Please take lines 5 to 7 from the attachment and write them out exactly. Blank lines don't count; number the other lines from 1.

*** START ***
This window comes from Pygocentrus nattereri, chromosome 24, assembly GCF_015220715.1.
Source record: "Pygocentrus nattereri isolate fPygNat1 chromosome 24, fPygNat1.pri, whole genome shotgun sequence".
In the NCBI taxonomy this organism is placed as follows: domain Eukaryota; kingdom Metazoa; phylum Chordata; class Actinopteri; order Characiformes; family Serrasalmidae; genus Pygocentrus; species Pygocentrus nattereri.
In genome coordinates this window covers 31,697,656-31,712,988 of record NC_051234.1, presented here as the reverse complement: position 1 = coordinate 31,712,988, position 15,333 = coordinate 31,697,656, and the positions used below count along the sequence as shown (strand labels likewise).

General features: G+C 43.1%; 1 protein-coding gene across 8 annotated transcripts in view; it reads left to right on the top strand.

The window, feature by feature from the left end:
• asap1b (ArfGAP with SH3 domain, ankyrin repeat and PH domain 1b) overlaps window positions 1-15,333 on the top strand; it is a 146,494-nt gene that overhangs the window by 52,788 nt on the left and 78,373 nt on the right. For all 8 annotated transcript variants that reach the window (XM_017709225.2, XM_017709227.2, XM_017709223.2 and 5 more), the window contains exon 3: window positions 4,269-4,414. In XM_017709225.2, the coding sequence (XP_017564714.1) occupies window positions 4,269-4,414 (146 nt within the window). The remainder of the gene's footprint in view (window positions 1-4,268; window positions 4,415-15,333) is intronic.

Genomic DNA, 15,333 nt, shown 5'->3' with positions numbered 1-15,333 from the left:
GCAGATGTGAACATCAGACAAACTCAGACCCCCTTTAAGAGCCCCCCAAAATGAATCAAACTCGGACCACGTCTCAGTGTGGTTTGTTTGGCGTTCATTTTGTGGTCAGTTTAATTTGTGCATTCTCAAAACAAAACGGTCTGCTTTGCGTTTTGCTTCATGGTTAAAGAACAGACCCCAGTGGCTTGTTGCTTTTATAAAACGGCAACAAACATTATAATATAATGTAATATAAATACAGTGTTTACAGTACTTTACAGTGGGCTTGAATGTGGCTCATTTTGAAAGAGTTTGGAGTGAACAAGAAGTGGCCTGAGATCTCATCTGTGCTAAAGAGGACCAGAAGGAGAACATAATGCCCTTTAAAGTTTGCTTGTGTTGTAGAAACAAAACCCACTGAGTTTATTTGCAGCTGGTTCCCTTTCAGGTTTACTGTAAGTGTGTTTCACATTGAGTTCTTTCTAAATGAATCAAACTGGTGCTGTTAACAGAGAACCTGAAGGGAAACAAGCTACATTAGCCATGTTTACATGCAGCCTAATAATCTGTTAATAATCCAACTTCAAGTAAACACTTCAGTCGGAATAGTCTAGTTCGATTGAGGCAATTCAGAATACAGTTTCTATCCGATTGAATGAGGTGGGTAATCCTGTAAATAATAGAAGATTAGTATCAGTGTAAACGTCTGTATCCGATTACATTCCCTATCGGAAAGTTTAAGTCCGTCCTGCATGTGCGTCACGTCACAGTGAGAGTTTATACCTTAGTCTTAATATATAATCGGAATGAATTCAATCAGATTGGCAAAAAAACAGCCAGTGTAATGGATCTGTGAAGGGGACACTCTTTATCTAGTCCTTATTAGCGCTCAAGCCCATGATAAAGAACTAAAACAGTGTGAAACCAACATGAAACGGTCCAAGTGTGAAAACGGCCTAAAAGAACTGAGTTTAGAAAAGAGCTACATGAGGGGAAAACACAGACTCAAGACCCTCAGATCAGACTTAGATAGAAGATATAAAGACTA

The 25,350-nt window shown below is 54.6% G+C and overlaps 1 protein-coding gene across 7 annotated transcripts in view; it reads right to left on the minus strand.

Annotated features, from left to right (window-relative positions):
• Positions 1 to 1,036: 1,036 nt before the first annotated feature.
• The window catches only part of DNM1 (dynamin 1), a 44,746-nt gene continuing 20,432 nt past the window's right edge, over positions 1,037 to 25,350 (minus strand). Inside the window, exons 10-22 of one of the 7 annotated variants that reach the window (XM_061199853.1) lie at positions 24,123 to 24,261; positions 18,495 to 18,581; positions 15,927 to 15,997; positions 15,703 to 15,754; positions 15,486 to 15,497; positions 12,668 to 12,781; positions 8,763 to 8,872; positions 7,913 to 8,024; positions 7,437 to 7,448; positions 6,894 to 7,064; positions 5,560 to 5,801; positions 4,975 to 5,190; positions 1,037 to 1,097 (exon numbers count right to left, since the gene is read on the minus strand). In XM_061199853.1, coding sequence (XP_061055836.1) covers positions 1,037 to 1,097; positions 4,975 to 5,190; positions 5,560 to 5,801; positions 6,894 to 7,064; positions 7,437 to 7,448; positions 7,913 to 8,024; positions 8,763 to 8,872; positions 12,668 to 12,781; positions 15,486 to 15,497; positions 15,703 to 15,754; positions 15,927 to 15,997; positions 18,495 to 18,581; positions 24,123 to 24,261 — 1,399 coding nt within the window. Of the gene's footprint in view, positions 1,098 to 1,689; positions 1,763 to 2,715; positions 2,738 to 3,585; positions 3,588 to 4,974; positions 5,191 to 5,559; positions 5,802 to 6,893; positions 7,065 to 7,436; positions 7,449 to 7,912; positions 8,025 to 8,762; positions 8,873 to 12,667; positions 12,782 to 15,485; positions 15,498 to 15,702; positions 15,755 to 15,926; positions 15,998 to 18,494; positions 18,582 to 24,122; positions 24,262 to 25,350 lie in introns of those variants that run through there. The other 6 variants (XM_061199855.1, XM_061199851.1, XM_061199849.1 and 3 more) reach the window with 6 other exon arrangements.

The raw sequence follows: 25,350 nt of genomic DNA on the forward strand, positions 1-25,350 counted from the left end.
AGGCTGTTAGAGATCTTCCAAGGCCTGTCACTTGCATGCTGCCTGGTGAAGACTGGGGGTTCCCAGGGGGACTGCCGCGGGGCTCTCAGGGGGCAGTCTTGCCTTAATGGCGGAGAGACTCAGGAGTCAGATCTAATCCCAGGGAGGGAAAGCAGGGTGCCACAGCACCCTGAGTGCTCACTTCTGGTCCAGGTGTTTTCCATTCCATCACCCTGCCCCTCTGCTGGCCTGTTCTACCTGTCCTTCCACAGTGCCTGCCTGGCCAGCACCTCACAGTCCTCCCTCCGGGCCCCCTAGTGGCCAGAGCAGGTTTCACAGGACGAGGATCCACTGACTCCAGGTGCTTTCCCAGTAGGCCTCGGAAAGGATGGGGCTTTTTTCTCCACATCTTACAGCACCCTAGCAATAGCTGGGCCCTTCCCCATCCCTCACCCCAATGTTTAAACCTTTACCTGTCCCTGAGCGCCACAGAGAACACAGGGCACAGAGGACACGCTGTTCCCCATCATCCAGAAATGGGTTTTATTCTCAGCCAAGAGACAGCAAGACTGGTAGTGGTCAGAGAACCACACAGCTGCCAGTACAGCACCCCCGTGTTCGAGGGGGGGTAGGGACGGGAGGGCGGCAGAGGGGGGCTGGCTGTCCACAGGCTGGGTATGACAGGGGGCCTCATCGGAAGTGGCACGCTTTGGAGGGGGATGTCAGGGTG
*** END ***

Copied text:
General features: G+C 43.1%; 1 protein-coding gene across 8 annotated transcripts in view; it reads left to right on the top strand.

The window, feature by feature from the left end:
• asap1b (ArfGAP with SH3 domain, ankyrin repeat and PH domain 1b) overlaps window positions 1-15,333 on the top strand; it is a 146,494-nt gene that overhangs the window by 52,788 nt on the left and 78,373 nt on the right. For all 8 annotated transcript variants that reach the window (XM_017709225.2, XM_017709227.2, XM_017709223.2 and 5 more), the window contains exon 3: window positions 4,269-4,414. In XM_017709225.2, the coding sequence (XP_017564714.1) occupies window positions 4,269-4,414 (146 nt within the window). The remainder of the gene's footprint in view (window positions 1-4,268; window positions 4,415-15,333) is intronic.